Using multiple tag keys as index

I struggle a bit with the design of my metrics for InfluxDB 1.8. The data at hand has a two-dimensional index, so the combination of of two tags is needed to distinguish the object (think of Linux data by host, by application, by process). I like separate tags since that lets me sum() by host or by application, for example. There are also additional tags that qualify the object, but are not necessary to make it unique (like data center region, machine type, etc).
Now I am importing the data into a Jupyter Notebook with the InfluxDB Python library, and want to create a DataFrame with the proper index. The best I see is to use the show tag keys from to identify the index columns. But I lost the distinction between primary and secondary keys, and lost the order of the primary keys.
When you do a Grafana dashboard, the knowledge about which tags to use is in your head (or documentation). But when you want to build some automated logic, things are harder.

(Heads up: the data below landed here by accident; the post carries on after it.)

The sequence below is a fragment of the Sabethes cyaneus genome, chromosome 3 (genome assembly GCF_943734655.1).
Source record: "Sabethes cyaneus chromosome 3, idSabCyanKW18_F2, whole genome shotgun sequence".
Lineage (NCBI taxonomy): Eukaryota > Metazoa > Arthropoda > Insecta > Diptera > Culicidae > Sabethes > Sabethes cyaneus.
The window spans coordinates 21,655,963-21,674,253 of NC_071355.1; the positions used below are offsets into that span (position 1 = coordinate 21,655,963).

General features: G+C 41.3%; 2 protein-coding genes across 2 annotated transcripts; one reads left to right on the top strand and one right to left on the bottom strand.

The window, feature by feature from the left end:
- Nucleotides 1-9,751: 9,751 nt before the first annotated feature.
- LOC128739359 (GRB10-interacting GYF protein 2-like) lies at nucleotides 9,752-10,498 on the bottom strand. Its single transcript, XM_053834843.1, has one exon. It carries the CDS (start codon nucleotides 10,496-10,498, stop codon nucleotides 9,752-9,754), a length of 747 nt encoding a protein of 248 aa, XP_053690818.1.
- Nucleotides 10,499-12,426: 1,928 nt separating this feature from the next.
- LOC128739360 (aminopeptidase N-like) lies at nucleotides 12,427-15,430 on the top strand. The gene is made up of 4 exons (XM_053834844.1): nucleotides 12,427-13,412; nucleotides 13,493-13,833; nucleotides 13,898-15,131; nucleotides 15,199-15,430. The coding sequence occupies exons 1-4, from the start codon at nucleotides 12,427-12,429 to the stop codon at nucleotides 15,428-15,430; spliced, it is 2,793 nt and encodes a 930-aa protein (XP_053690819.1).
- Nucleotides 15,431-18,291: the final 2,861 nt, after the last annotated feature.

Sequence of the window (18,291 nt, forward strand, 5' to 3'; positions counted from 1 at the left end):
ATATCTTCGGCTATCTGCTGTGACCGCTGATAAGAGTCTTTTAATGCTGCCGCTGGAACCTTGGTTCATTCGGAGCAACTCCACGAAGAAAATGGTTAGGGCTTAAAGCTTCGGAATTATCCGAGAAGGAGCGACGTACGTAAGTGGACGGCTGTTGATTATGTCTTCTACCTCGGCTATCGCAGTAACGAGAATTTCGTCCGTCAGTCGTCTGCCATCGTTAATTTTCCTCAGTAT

I am now considering to name the keys such that I can identify and order the primary keys. Is this a silly approach?

Hello @rvdheij,
I encourage you to take a look at this post.
If you use a pivot() you can easily convert your InfluxDB query output to a pandas dataframe :slight_smile:
Example with pivot()
https://www.influxdata.com/blog/birch-for-anomaly-detection-with-influxdb/
General info on using the client with pandas

Thank you Anais. I also watched your talk on anomaly detection (and was going to do something with that, but need to look at patterns over time as well). I can get my stuff into Pandas just fine, I’m just struggling with the hierarchical multi-index to make my my measurement self-describing. -Rob

@rvdheij,
I’m sorry, I’m having trouble visualizing your problem. Can you provide an example of what you mean please? Have you tried using pivot() before converting to a df. yet?
Thank you.

Hi Anais, I don’t think pivot() helps me because I have many values in my measurement. This is an example of my part of the dataframe. My samples are typically one minute apart (this shows part of one sample).

zvm_cpu_sytprp,core=26,cpc=0DA1F7,cpctype=3906,cputype=IFL,pfxcpuad=004D,polar=High,ssi=STSSI03,systid=GDLMSTL1,thread=1
zvm_cpu_sytprp,core=27,cpc=0DA1F7,cpctype=3906,cputype=IFL,pfxcpuad=004E,polar=High,ssi=STSSI03,systid=GDLMSTL1,thread=0
zvm_cpu_sytprp,core=27,cpc=0DA1F7,cpctype=3906,cputype=IFL,pfxcpuad=004F,polar=High,ssi=STSSI03,systid=GDLMSTL1,thread=1

Per sample I have multiple data points, distinguished by the combination of keys. What you can’t see from this dataframe is that the CPU number is the primary key, but other measurements use multiple keys in specific order (to aggregate over different levels).